Effective communications : ‘Wise people talk because they have something to say; fools, because they have to say something’

Communicating is something we all do all the time.  Yet we are often hopeless at it!  It is easy to ‘open our mouths and let our bellies rumble!’  It is harder to engage our brains and ears first before we communicate anything to anybody.

However we need to remember than even if we do not open our mouths we are communicating non-verbally by our facial expressions, our bodies, the way we stand, the way we wave our arms around and so on.

We cannot avoid communication and poor communication is costly to all businesses – it results in more accidents, mistakes, staff losses, equipment breakdowns, customer losses, relationship breakdown , loss of quality, loss of reputation, loss of $$$$.

Communication is the glue that holds the business together. No change is possible without it. Good communication has a direct link to profitability, productivity, individual satisfaction and business sustainability.

Effective communication requires us to listen without being distracted and to seek to understand the other party. All communication is 2 way – there is always a sender and receiver and the two need to relate well together in order for good communication to take place.

Good communication takes time and works best when there is a clear purpose – agreeing a job, clarifying a design, finalising a contract and so on.  It requires us to take an interest in the speaker.

Awesome communication requires us to have empathy – in other words to see things from the other person’s point of view; confidence and assertiveness; a real desire to communicate and an end goal – a clear picture of why the communication is taking place and what you and the other party want out of it.

In business we communicate in a range of ways – telephone, fax, text, email, face to face, Skype, mail etc.  We have a number of communication mechanisms – phone messages, emails, letters, business cards, brochures, our vehicles, our clothing, our marketing, invoices, feedback questionnaires, customer data bases, posters, websites, Facebook, you tube etc.

All our communication needs to be clear, current and concise.

All staff who communicate with other people (in other words, ALL staff and management) must be trained in effective communications. They need to be aware that tone and body language speak louder than words!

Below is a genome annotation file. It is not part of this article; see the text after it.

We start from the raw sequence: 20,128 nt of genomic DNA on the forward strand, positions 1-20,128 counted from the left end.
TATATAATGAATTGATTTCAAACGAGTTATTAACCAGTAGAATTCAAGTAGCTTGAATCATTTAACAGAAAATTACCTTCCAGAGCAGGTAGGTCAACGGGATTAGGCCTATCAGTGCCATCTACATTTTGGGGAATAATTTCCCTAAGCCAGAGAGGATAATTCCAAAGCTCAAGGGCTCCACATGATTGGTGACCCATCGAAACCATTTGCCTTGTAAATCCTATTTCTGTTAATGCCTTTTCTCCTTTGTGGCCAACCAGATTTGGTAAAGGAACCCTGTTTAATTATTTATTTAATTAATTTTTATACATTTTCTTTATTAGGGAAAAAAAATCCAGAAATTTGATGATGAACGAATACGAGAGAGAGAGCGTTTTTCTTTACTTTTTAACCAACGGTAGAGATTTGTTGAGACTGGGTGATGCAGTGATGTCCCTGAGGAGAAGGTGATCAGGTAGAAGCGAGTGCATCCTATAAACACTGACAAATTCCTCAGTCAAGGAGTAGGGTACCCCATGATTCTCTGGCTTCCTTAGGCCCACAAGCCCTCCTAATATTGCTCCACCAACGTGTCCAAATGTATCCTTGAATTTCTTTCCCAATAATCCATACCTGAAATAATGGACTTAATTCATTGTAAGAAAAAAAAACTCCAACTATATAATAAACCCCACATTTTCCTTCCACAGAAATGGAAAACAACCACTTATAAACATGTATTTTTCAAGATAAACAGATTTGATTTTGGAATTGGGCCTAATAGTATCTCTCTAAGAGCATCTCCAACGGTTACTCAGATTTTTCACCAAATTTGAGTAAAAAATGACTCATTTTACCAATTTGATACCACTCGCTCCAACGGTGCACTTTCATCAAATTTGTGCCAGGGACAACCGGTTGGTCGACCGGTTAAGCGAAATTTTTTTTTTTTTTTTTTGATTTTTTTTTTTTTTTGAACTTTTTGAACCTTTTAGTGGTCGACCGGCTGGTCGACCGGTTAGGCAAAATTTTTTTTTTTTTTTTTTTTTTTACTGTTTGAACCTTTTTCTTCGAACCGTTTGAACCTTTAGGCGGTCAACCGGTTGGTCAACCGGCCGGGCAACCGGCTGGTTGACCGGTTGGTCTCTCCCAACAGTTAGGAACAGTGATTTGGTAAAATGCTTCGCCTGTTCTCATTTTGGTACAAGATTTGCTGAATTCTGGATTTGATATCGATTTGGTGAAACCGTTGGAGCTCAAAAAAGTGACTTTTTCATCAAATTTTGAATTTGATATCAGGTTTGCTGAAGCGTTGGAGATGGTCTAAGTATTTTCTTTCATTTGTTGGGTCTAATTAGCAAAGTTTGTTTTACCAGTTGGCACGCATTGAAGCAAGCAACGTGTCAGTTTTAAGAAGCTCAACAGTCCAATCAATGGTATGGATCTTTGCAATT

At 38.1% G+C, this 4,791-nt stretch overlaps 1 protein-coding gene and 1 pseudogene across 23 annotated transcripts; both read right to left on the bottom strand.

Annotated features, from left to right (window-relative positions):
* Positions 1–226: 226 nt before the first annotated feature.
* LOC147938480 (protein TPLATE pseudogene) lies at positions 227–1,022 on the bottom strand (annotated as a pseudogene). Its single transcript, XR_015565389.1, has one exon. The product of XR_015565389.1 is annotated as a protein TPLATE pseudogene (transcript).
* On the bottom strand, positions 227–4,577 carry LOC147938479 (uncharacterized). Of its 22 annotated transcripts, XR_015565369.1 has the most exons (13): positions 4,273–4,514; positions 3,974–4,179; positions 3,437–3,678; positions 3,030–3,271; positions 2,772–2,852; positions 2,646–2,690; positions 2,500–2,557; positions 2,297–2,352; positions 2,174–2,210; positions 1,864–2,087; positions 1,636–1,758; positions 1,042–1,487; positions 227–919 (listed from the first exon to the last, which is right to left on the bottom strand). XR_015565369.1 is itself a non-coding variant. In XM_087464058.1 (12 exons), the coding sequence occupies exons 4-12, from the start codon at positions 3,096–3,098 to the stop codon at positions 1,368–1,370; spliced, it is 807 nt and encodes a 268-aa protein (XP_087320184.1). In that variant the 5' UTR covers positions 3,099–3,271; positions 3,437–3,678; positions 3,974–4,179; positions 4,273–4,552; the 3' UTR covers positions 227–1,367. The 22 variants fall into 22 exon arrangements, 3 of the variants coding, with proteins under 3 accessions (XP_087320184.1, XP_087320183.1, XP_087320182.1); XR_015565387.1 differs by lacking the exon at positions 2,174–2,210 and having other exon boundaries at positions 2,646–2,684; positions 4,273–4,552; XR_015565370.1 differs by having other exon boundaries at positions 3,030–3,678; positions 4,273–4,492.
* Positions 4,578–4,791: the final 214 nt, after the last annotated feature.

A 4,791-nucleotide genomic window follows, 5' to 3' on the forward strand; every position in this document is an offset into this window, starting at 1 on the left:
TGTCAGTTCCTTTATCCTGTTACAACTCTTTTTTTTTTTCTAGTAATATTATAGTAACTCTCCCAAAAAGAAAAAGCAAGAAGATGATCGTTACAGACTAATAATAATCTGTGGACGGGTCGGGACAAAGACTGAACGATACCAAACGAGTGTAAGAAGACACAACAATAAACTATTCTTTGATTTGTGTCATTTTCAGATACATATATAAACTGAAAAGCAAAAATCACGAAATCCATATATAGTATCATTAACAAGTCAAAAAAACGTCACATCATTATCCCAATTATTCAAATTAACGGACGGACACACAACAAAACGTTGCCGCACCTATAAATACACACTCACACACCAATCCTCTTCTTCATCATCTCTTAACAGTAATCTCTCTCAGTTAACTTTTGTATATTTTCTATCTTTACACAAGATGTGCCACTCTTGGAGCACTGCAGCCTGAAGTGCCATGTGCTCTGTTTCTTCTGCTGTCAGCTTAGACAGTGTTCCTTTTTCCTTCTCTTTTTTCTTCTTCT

The initial communication between a potential new customer and your company has the potential to turn a customer on or off.  It needs to be friendly, professional, competent and encouraging. If it is an answer phone then make sure the message is clear and that you answer it quickly!  Make sure all your communication mechanisms – cards, brochures etc. – are up-to-date, relevant and customer focused.

Use every opportunity you can to communicate effectively with your customers and suppliers.  Send messages on your invoices; use newsletters and topical tips; keep a good customer data base; send messages on birthdays and anniversaries of when work was done; remember annual gas appliance service, septic tank maintenance etc.; always do follow up calls to confirm that everything is OK; ask for comments on your website or testimonials; ask satisfied customers for contact details of anyone else who might be interested in what you have to offer.

Effective communication is not an optional extra for any business.  You either set out to communicate effectively or you will do it in a mediocre manner that will almost certainly convey negative messages to your customers.  Poor communication will drive your customers into the arms of your competition and suppliers are likely to become indifferent and disinterested in you or your business!!

Seek first to understand, then to be understood

Chris Elphick is Director of Learn.fast Pacific, supporting the development of a range of businesses and organisations in Vanuatu and other Pacific countries.  He is an experienced business mentor and has years of experience of working with Small & Medium Enterprises.  He works in Vanuatu as a mentor, coach and trainer.

If you have a business issue for Chris to comment on please contact him at [email protected]